And I remember that moorespeed has mentioned the 332 in the cam thread here.

Greetings, Rudi

chasbmw 12-05-2012 11:16 AM

Thanks I will check the thread,

supershaft 12-05-2012 12:27 PM

If the early 336 aftermarket cam is ground like a BMW 336, I would recommend that. I have installed one in a customer's /6 (a BMW 336) and he loves it. A friend of mine had one in his /6 and he loved his. I love mine in my later model as do others I know. They are great midrange cams! The problem is we really have no way of knowing if they are the same or even if they are what they are suppose to be (the reason tuners time cams to start with!). Someone could time both makes themselves and compare and report. It is a touchy job and just a few degrees do make a difference but . . . .

RGregor 12-05-2012 12:42 PM

Quote:

Originally Posted by supershaft (Post 20183505)
I thought a good majority of us came to the conclusion in that cam thread that those specs without a lift check point are not very much help as far as comparing specs or setting up the cams? Even someone's cam doctor graphs were too small to read as far as getting a lift check point out of them?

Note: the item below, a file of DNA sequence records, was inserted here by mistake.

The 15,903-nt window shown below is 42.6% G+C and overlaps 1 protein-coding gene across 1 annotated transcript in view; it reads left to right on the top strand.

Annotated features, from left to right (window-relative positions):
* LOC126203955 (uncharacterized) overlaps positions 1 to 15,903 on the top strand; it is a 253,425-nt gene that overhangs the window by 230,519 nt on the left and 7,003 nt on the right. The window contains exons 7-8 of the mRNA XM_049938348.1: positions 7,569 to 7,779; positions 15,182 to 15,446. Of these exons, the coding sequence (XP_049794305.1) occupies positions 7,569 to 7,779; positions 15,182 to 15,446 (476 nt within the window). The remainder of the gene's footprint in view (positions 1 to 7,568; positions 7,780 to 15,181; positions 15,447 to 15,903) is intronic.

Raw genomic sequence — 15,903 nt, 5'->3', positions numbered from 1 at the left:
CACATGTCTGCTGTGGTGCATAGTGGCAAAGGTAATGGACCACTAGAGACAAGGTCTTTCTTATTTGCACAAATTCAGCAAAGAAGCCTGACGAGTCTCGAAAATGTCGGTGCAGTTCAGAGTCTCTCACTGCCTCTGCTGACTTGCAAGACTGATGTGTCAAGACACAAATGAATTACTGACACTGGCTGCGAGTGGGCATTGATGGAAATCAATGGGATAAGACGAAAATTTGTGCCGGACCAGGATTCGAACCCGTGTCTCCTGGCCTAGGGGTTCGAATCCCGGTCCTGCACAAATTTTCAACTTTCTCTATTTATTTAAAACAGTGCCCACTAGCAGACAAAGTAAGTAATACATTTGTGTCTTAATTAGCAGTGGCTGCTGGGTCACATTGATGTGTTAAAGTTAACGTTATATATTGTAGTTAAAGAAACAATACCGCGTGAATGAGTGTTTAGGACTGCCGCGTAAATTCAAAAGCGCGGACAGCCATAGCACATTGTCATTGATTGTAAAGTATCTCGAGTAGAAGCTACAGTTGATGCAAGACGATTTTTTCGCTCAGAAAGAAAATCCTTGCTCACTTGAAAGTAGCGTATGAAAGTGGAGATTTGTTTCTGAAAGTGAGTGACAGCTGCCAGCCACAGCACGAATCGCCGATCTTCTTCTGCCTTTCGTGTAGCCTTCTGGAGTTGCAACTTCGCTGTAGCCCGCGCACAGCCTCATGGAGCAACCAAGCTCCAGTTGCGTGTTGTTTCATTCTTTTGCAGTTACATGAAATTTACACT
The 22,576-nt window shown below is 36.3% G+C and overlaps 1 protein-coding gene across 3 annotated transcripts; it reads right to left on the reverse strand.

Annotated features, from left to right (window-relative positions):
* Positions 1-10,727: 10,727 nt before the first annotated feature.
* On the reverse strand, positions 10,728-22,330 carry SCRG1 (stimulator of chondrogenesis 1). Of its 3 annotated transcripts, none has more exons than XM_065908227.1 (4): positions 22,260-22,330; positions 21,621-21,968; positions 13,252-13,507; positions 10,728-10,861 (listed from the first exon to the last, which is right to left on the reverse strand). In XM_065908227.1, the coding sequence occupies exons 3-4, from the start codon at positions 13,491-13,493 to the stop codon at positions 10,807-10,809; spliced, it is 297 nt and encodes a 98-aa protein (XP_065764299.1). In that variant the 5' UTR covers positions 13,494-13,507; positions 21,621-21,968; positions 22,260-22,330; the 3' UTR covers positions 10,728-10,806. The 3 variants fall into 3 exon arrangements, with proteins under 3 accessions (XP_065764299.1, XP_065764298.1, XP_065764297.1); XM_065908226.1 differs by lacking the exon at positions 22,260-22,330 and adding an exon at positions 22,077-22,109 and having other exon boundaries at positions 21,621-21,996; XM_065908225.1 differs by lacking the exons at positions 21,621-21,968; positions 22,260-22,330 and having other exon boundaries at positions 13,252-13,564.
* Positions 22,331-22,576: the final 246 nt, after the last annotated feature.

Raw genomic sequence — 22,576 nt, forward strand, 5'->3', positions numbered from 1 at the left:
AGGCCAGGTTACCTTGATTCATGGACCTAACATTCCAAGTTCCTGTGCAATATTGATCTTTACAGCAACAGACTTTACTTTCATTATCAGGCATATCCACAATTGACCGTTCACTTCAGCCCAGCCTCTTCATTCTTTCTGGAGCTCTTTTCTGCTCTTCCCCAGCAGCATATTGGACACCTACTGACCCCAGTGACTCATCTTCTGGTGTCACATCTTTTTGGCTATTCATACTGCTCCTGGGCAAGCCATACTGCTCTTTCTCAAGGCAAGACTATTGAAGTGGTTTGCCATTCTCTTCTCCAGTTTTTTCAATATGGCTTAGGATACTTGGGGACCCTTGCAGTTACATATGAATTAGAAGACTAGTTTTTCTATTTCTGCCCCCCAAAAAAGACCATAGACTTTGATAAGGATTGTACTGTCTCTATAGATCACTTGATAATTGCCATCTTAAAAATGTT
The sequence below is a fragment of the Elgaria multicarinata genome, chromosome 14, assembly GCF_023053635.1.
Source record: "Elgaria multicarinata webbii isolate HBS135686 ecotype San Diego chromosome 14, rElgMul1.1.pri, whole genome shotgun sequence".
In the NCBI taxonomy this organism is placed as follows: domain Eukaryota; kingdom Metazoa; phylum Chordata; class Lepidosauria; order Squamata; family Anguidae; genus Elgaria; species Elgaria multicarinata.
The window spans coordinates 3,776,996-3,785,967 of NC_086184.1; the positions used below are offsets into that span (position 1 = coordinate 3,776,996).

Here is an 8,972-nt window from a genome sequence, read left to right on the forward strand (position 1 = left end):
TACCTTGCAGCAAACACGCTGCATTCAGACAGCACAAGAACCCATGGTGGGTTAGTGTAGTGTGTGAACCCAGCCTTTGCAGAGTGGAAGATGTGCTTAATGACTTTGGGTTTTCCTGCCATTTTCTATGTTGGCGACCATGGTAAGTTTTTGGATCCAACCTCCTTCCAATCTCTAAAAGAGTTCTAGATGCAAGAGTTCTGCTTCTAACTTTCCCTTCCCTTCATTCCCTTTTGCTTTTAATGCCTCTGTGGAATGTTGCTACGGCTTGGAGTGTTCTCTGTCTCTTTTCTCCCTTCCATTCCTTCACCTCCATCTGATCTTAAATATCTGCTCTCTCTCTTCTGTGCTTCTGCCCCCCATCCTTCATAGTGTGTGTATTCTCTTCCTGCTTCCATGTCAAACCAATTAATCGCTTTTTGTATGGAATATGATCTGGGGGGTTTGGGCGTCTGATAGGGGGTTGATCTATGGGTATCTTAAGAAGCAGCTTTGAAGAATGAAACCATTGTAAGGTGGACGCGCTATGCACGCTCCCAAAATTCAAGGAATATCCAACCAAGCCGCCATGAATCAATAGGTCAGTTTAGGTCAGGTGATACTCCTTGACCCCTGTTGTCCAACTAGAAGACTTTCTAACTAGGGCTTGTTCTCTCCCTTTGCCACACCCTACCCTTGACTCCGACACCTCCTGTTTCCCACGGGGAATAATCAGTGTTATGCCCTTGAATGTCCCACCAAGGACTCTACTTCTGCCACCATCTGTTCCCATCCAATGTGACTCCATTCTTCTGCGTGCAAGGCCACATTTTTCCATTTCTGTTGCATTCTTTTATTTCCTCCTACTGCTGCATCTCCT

The conclusion was that it is not possible to check the grind of the cam without check point.
The interesting thing is that quality problems had been unknown as long as Schleicher produced the 336 for BMW ...
And they still are unknown regarding Schleicher cams. And believe me, they are used a lot.

In the meantime I had a closer look onto the documentation Schleicher provide and these are equal to those in the BMW documentation:
Preload the valves 1mm and measure duration after 1mm additional lift.
The BMW doc says:
Preload 1/4 turn (no valve play) and measure after 2mm lift.

supershaft 12-05-2012 07:33 PM

Where is the documentation? In English?